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Jill Wechsler is Pharm Exec's Washington Corespondent
Health plans that limit drug converge will encourage consumers to obtain medicines illegally, according to pharmacy experts.
Health plans that limit drug converge will encourage consumers to obtain medicines illegally, according to pharmacy experts. Marv Shepherd, director of the Center for Pharmacoeconomic Studies at the University of Texas College of Pharmacy and others noted at the Partnership for Safe Medicines Interchange in October in Washington that an increase in narrow health plan formularies that carry only one or two drugs per class or category will boost purchases of substandard, counterfeit and diverted prescription medicines through illicit operators. Patients accustomed to treatment with a certain drug may seek out other sources of supply if a streamlined plan fails to provide coverage for that medicine, explained Bryan Liang, anesthesiologist and law professor at the University of California San Diego.
Reimbursement is a main factor in encouraging both prescribers and patients to seek less costly medicines through websites that appear legitimate but often are not. The spread of counterfeit versions of the oncology drug Avastin two years ago was prompted by a change in Medicare Part B reimbursement for drugs that made oncologists eager to obtain less costly medicines. The demand for lower priced drugs also prompted Maine to enact a law legalizing the import of drugs from Canada and other English-speaking countries. Backers of the law “brainwashed everyone” into believing that medicines ordered online would actually come from legitimate operators in those countries, explained Maine pharmacist Amelia Arnold at the Safe Medicines Interchange. But rogue websites go to great lengths to appear legitimate, observed Gg Levine of the National Association of Boards of Pharmacy.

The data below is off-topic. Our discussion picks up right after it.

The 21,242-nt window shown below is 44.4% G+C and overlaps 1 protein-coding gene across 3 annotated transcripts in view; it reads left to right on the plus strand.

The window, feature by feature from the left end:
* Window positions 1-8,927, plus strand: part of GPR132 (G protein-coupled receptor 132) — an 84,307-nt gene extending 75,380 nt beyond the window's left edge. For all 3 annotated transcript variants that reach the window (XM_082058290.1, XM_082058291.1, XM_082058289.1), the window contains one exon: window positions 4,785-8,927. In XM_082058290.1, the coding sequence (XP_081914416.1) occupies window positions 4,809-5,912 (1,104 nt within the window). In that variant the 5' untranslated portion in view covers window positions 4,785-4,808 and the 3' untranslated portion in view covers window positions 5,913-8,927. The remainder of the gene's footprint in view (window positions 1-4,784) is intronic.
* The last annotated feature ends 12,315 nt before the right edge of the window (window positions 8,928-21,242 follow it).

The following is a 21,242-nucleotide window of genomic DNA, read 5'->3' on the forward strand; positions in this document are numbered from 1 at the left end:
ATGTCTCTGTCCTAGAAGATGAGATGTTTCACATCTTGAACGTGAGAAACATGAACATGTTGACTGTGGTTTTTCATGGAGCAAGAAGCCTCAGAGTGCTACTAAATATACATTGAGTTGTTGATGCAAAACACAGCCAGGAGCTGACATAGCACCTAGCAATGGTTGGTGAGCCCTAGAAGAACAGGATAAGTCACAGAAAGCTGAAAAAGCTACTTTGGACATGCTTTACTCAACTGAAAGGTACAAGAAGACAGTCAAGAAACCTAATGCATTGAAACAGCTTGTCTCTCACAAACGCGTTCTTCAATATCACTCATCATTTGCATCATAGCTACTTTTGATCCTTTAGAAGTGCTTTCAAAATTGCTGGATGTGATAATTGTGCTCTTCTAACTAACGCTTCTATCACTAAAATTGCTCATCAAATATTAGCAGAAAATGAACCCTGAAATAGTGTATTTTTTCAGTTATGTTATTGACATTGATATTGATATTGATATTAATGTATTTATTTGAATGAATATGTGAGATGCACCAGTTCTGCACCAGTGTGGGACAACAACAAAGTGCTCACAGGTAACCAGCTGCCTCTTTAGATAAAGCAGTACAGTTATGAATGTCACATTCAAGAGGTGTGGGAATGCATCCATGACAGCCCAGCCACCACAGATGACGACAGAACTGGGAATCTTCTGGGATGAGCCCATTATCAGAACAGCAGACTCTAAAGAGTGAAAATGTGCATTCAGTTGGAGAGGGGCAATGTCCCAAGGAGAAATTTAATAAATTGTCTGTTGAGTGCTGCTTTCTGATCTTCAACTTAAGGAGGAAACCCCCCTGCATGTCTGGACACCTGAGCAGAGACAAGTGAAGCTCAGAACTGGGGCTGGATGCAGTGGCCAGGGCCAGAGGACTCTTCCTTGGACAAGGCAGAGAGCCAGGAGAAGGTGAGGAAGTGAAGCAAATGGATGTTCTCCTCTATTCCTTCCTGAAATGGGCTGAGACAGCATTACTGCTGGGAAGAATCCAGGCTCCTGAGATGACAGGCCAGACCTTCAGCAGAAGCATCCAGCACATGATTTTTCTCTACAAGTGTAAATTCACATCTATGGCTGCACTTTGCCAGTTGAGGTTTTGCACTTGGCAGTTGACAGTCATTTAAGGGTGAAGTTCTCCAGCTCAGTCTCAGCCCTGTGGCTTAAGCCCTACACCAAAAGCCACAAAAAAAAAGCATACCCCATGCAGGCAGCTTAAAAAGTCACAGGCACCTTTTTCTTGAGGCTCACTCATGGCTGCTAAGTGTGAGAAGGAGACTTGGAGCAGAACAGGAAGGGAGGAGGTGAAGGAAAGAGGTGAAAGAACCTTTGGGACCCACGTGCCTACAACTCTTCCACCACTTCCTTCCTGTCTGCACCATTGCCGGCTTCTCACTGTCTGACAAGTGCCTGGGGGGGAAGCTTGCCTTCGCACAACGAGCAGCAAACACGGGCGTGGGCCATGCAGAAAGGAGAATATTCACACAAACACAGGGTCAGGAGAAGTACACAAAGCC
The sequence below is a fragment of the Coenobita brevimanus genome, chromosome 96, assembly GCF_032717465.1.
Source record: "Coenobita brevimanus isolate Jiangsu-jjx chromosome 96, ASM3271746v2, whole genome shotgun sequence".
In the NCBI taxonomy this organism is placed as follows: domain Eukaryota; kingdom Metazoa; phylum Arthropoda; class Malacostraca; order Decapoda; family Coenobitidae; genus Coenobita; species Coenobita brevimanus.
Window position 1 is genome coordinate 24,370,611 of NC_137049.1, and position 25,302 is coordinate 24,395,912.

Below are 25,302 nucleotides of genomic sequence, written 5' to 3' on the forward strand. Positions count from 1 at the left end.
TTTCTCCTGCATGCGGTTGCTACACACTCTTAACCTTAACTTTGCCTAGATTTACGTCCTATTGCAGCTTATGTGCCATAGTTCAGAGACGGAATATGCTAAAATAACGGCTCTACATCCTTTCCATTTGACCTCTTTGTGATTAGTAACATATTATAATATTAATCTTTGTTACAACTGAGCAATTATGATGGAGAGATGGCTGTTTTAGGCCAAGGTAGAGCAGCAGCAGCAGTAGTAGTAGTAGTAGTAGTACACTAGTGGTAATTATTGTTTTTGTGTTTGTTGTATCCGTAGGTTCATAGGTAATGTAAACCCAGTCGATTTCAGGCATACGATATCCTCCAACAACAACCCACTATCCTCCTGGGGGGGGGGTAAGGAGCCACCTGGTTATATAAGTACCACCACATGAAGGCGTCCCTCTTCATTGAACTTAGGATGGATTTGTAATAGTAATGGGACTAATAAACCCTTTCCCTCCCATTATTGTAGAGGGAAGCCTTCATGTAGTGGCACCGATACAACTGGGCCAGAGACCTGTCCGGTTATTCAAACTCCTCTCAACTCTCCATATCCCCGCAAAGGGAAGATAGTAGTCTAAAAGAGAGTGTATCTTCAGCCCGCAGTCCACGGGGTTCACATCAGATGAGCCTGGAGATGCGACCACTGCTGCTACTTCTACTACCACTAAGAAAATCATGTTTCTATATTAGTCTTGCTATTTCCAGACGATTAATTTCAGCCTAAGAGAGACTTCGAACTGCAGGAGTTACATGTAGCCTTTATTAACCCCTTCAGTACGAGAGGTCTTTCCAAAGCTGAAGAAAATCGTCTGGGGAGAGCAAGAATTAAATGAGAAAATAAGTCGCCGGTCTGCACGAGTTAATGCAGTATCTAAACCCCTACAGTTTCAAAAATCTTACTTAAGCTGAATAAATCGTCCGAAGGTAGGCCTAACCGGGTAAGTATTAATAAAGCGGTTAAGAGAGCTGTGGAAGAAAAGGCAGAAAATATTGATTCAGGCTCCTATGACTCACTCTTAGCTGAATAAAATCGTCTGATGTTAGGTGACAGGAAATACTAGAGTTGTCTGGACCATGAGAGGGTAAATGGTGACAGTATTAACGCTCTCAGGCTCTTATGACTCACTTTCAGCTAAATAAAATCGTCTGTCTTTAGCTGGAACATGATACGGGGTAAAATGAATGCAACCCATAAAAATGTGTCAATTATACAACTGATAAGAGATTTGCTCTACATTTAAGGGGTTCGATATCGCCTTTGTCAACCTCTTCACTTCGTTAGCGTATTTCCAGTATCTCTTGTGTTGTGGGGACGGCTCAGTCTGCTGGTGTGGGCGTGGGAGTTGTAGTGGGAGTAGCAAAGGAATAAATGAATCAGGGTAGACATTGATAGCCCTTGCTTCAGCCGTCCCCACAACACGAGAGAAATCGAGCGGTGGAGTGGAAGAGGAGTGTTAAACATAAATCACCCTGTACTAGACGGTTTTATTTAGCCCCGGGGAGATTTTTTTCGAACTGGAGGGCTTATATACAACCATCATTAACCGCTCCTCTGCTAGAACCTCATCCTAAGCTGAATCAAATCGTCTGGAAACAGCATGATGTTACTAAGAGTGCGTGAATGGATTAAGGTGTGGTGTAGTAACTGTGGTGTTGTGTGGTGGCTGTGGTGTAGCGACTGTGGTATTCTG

To counter these trends, the Department of Justice is bringing felony charges and winning jail sentences for operators importing misbranded drugs. FDA’s Office of Criminal Investigations is working with counterparts in some 20 countries to provide a better understanding of the dangers of these drugs. Similarly, the Center for Drug Evaluation and Research (CDER) is collaborating with international organizations to combat the spread of substandard and falsified medical products, noted Ilisa Bernstein, deputy director of CDER’s Office of Compliance. FDA aims to improve surveillance to better detect counterfeit products, expand laboratory capacity and detection tools, and support a “rapid response” effort to remove fraudulent products from the market.